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Myanmar: Anti-journalist terror has grown in every way in two years of military rule

Since Myanmar’s military seized power two years ago, the figures for their press freedom violations have been truly appalling, says Reporters Without Borders (RSF). To cover up their massacres of civilians and impose their authority, the military – known as the Tatmadaw – have arrested, jailed, tortured and even eliminated journalists who could undermine their control over news and information.

Since the military coup on 1 February 2021, four Burmese journalists have been killed, two of them after being violently interrogated, beaten and even mutilated. No fewer than 130 journalists have been arrested and jailed, and 72 are still being held. Dozens of cases of torture have been reported. For the past two years, the unrelenting crackdown on press freedom in Myanmar has escalated steadily in every respect, including the territory covered, the methods used and the length of the sentences.

“RSF has been constantly appalled by the figures it has been compiling for the tragedy in Myanmar. The entire country has been subjected to an implacable repressive machine. The prison sentences passed on journalists keep getting longer. All this has but one goal – to prevent the world from knowing what is happening under Myanmar’s generals. We call on the United Nations special rapporteur responsible for Myanmar, Tom Andrews, to put this tragedy back at the centre of the international agenda.”

Daniel Bastard
Head of RSF’s Asia-Pacific desk

Myanmar is second only to China in the number of journalists held in its prisons but, in relation to population size, it is the world’s biggest jailer of media personnel. At the same time, the terror orchestrated by the military has proved to be extremely methodical, as seen in this graph showing the rate of growth in the total number of journalists held for at least 48 hours over the past two years and the growth in the total number of prison sentences passed on journalists.

Harsher methods

The number of detained journalists increased steadily during the first 12 months after the coup. A total of 115 journalists were arrested and jailed during this period, as against 15 the following year. But this fall does not indicate any let-up in the crackdown. The journalists who covered the big wave of protests after the coup are now either in prison or have fled the country or have gone into hiding. Almost all of the 15 journalists arrested and jailed in the past year were tracked down in the places where they were hiding.

The slowdown in the growth of the number of arrests has been accompanied by an equally disturbing increase in the number of journalists receiving prison sentences. Ten journalists had received prison sentences in December 2021. Five times as many have received prison sentences now. Military courts have clearly replaced soldiers in the field as the main tool for crushing any hope of a victory for journalistic freedom in Myanmar.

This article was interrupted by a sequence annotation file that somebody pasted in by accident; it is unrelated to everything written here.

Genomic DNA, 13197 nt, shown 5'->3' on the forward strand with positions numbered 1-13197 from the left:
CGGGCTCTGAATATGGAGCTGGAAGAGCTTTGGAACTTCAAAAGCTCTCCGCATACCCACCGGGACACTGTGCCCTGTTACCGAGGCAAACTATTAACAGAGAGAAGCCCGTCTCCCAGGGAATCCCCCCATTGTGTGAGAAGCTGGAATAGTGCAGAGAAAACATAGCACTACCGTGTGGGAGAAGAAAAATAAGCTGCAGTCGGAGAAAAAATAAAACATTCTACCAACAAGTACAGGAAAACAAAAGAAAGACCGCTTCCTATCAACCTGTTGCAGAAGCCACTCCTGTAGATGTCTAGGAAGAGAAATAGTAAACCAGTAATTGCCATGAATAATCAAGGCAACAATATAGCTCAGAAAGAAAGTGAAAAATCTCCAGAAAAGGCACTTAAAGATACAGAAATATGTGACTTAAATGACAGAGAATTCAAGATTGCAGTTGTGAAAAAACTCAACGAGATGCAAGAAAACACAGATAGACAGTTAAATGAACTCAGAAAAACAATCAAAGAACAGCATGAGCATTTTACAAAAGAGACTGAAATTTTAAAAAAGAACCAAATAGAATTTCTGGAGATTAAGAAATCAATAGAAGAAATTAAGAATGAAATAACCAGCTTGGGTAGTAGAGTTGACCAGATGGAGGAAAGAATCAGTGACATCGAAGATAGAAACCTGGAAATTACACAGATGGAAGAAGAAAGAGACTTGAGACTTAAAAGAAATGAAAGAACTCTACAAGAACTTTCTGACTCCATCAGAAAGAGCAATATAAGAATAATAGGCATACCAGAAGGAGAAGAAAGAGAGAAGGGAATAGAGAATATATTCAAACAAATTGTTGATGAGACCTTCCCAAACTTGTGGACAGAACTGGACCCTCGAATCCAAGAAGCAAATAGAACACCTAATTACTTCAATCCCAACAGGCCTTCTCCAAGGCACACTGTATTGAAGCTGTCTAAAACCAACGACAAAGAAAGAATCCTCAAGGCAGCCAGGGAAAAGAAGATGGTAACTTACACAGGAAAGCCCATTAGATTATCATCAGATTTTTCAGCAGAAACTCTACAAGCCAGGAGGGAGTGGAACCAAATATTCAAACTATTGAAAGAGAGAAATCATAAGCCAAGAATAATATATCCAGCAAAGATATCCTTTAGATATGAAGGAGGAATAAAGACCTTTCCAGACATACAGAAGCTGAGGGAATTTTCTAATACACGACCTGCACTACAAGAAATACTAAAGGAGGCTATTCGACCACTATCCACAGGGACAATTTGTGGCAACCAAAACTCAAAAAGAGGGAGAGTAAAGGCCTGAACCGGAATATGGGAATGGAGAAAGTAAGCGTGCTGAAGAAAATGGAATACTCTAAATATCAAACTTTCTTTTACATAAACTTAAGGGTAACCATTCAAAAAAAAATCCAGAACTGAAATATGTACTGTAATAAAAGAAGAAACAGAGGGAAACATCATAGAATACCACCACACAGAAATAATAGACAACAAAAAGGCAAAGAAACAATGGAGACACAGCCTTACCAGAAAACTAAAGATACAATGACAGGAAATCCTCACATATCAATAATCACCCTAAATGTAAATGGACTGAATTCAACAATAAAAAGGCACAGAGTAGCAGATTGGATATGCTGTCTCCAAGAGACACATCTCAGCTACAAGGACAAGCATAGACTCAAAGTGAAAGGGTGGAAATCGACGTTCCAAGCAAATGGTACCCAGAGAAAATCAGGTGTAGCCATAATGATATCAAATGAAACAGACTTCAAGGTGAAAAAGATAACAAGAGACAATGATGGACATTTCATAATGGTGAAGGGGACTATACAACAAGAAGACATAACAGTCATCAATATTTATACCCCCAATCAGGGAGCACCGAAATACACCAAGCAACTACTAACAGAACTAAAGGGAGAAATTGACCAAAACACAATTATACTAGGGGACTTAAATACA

Longer sentences

At the same time, the jail sentences being imposed by the military courts have been getting steadily longer, reaching a record 15 years in prison in the case of freelance reporter Myo San Soe in late 2022. The combined number of years in prison to which Burmese journalists have been sentenced rose from 58 at the end of 2021 to 189 at the end of 2022.

Immediately after the coup, the military junta gave itself a new repressive tool in the form of Section 505 (a) of the penal code, under which spreading “false news” about the military government’s representatives is punishable by three years in prison. But, over the months, the courts set up inside the prisons have started to sentence journalists to much longer prison terms under such new charges as “terrorism,” “espionage” or just “acts prejudicial to the security of the state.” They seem ready to use any grounds for increasing sentences and intimidating the media.

More territory covered

Finally, an analysis of the places where journalists are detained shows the degree to which the junta has succeeded in deploying its repressive machinery throughout the territory it controls. Some 30 journalists are held in Yangon’s notorious Insein prison, but RSF has been able to identify no fewer than 26 other detention centres.

A few border regions are nonetheless beyond this relentless machinery’s reach, namely Chin State in the west, Kachin State in the north, and Shan State in the east. These three regions are traditionally dominated and run autonomously by rebel groups that are hostile to the Tatmadaw. In other words, the junta wields no direct authority there and journalists are relatively free to work.

A sign of hope should therefore be seen in this part of the grim overall picture. In part of the country, civil society still manages to escape the junta’s grip and demonstrates an unquenchable thirst for news and information. It shows, clearer than ever, the importance of press freedom in the fight for democracy in Myanmar.


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